The World of an Introvert

There’s been a lot of talk in the last few years about people who are introverts and people who are extroverts and what those terms actually mean in the context of how these kinds of people look at the world. In the midst of reading all the articles, I’ve realized something. I’m an introvert. I’m not just quiet or shy. I’m an introvert, and I’m going to give you a glimpse inside of my world in today’s post.

But, first, I guess I should define what introvert and extrovert mean so I can give you a context of what I mean. First, here is what extrovert means. defines an extrovert as being “a person who is energized by being around other people” while an introvert is “energized by being alone and whose energy is drained by being around other people.”

When I was growing up, I was often accused of being quiet and shy even though I had relationships with people. I heard those words so often that I internalized them and grew into adulthood thinking I was quiet and shy. It didn’t help that we moved often when I was a child and I had to abandon relationships when I didn’t want to.

After I married and had my children, the moving around continued. Due to circumstances in my life which resulted in leaving the church for a period of time, I didn’t have many close relationships, and my internalization of being a shy and quiet person continued. By the time we moved here, I wanted community badly, wanted close relationships badly, but didn’t know how to go about getting them. Fortunately, we found the church we now attend, and I’ve been able to form some close relationships.

It has been in the last three years though that I’ve made this discovery of being an introvert, and it makes me wonder if I’ll be able to keep the relationships I’ve been able to form. I’m not the person who likes to stay up until midnight at a ladies retreat. I’m the person who hangs at the back of the crowd until she feels comfortable enough to plunge in. When I walk around a crowd and talk to people, it wears me out, sometimes to the point of having to rest the next day. I like to talk about things that are deep and not trivial and sometimes they’re not things other women are interested in. In fact, I’ll be honest and say other women intimidate me sometimes, even women I know well. I have this tape playing in my head that I’ll never measure up because I feel so different. I want to measure up though. I want to have relationships. I just need people to understand the world I inhabit, the world of an introvert.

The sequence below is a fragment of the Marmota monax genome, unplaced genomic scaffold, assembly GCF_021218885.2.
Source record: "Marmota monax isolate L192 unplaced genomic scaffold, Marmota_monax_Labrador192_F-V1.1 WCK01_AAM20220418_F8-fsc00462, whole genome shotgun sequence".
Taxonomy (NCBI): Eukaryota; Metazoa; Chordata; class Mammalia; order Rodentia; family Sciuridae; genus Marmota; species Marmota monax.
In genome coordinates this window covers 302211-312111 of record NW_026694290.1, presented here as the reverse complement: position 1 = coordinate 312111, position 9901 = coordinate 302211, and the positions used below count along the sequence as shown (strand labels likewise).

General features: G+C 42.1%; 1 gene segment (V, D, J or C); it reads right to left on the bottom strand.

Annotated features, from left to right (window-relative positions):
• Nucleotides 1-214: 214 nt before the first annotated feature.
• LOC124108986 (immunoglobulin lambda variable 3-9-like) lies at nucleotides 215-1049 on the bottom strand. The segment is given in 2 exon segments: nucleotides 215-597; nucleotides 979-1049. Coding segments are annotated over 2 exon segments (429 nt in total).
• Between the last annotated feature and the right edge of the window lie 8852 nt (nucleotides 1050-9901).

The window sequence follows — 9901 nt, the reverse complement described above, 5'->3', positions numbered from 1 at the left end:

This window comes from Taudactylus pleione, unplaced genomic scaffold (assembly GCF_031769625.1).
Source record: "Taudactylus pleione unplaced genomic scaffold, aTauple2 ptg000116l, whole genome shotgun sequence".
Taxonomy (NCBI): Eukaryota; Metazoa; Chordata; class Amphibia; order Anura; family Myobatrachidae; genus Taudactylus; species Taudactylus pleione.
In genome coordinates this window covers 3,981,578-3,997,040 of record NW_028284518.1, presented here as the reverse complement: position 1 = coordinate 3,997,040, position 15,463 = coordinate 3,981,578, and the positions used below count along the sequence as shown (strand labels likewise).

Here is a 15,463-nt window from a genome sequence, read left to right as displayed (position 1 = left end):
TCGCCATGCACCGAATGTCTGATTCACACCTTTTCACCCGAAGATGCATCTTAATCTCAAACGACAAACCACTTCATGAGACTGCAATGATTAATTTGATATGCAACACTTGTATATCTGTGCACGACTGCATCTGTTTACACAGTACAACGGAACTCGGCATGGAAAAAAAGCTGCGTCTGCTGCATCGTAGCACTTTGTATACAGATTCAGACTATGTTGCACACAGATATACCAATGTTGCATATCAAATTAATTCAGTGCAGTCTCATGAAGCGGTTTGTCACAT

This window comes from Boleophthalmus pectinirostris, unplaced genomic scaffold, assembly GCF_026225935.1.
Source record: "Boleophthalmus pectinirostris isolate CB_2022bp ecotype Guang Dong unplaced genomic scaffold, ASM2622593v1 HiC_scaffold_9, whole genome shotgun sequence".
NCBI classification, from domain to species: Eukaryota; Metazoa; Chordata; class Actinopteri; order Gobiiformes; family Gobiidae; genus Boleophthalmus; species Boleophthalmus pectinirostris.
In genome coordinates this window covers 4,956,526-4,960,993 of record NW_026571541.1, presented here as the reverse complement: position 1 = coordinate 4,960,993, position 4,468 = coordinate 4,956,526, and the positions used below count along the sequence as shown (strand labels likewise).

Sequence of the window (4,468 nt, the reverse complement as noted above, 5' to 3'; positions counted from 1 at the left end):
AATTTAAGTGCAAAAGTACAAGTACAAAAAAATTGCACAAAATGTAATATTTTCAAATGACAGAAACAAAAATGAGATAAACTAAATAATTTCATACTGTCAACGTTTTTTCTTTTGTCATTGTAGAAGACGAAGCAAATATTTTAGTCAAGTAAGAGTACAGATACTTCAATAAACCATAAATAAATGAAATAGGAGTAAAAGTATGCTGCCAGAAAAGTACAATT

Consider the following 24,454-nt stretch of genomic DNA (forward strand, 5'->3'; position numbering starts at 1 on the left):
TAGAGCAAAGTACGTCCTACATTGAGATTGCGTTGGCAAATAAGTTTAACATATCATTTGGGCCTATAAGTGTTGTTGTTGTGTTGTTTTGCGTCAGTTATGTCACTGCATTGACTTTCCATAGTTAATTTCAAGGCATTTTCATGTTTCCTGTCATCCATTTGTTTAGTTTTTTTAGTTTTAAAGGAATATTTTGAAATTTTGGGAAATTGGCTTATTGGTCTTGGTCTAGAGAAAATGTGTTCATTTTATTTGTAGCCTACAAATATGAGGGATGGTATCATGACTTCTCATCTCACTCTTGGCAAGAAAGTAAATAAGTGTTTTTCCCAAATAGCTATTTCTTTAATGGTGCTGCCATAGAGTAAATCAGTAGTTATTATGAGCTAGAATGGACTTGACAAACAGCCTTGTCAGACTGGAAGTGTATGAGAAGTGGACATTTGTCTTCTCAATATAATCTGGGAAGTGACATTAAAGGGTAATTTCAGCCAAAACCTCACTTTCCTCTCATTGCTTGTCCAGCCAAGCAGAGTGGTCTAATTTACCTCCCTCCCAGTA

Have a great day!

The Discipline of Finding Joy

All too often, it is difficult for Christians to find joy in their lives although it is something that is commanded in Scripture for us to experience. I believe this is because people mistake joy for everything going right in their lives. As all of us know though, things do not always go right for us. It is even said in Scripture that we who believe will experience suffering.  An example of this is found in Romans 8:16-18.

“The Spirit Himself testifies together with our spirit that we are God’s children, and if children, also heirs-heirs of God and coheirs with Christ-seeing that we suffer with Him so that we may also be glorified with Him. For I consider that the sufferings of this present time are not worth comparing with the glory that is going to be revealed to us.”